Charitable giving encouraged when making a will

by Sarah Ashcroft

Culture secretary Jeremy Hunt has backed a new independent campaign designed to encourage more people to consider charities that have made a difference to their lives when writing a will.

Legacy10, which was launched earlier this week, is itself a registered charity that will not collect or distribute funds, but will try to increase the number of people who leave money to charities when they die, as currently only seven per cent do this.

The organisation has the target of making it the norm for people to leave at least ten per cent of their inheritance to a charitable or cultural cause.

From April 2012, changes to inheritance tax law mean anybody donating this proportion of their estate when making a will can benefit from a cut in inheritance tax from 40 per cent to 36 per cent.

Supporters of Legacy10 include Sir Richard Branson, TV presenter Martyn Lewis, former financial services secretary Lord Myners and now Jeremy Hunt.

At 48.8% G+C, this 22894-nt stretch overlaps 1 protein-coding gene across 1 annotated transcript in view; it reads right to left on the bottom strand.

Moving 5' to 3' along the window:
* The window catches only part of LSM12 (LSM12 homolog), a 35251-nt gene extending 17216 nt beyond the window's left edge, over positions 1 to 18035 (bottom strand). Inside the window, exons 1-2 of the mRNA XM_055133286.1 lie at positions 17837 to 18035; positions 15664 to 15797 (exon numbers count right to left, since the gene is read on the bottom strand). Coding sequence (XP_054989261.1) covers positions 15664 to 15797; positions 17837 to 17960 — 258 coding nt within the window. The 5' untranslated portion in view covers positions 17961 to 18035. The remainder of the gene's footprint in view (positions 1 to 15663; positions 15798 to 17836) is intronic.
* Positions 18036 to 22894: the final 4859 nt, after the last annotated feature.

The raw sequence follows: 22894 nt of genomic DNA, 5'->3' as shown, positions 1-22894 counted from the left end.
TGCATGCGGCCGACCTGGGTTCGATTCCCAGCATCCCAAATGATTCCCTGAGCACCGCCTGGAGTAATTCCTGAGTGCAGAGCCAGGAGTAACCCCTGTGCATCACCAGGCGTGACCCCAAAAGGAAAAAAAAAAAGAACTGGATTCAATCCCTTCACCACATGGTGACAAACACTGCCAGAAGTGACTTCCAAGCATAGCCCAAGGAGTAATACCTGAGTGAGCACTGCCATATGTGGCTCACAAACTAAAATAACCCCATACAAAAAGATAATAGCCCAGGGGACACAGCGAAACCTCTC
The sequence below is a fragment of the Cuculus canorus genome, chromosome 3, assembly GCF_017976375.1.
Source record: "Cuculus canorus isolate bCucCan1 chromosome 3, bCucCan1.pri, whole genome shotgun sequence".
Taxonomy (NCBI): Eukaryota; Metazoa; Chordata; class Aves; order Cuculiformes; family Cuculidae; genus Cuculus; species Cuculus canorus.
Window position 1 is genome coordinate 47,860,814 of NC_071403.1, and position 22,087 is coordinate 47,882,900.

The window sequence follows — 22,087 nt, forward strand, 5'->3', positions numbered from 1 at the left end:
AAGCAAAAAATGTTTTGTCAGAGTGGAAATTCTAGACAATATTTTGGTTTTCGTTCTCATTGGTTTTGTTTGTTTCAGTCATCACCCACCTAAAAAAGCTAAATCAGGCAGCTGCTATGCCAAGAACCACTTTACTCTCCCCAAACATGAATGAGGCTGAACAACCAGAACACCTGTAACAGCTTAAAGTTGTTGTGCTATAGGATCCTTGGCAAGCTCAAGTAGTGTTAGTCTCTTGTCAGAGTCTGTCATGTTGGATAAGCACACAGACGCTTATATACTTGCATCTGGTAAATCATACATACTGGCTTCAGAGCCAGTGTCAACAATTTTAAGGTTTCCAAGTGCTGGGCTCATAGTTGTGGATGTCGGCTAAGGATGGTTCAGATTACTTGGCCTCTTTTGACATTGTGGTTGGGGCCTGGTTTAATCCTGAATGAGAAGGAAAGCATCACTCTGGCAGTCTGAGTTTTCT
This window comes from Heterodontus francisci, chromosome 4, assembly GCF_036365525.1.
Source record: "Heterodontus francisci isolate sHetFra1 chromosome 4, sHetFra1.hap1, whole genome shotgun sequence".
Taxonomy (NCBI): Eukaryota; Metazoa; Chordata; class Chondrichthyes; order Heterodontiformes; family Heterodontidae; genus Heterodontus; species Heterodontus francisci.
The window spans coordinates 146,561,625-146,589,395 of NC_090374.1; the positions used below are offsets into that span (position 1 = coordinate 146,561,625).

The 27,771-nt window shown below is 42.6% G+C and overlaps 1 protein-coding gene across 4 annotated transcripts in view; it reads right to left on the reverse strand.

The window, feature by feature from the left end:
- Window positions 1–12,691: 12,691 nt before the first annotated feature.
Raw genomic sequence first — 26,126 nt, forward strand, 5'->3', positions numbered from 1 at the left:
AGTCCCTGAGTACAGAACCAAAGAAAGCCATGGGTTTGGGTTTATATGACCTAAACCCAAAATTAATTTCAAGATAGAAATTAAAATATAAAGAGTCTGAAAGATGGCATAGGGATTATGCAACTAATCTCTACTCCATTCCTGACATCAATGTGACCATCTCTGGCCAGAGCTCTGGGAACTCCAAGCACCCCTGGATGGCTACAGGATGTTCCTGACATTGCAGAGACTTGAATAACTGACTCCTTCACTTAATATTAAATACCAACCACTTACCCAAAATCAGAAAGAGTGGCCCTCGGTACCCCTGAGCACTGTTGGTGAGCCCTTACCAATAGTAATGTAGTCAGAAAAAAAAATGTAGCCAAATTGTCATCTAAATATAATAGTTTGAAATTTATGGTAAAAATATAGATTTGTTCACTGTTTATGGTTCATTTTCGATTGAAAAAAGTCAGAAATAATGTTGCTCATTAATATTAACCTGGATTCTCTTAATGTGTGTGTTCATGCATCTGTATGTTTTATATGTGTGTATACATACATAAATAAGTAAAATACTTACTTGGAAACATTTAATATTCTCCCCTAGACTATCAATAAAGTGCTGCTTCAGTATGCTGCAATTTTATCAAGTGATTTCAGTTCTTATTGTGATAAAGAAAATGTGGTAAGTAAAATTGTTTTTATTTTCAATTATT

"Times are tough at the moment and while people are feeling the pinch, more than half the population still give to charity each month," said the culture secretary.

Lord Myners added: "There is always a danger that in times of economic uncertainty, charitable and cultural donations dwindle.

"The upcoming changes in inheritance tax law present a real opportunity for individuals up and down the country to give to those causes that matter most to them."

Mr Hunt also recently launched the £55 million Catalyst Scheme, which will help arts and heritage organisations to secure financial stability by building endowment funds.

Organisations will be able to bid for grants for up to £5 million by applying to an independent advisory panel chaired by Michael Portillo.

According to government figures, total charitable giving in the UK added up to £10.6 billion in 2009/10, while 56 per cent of adults give to charity every month.

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Published on: November 4, 2011

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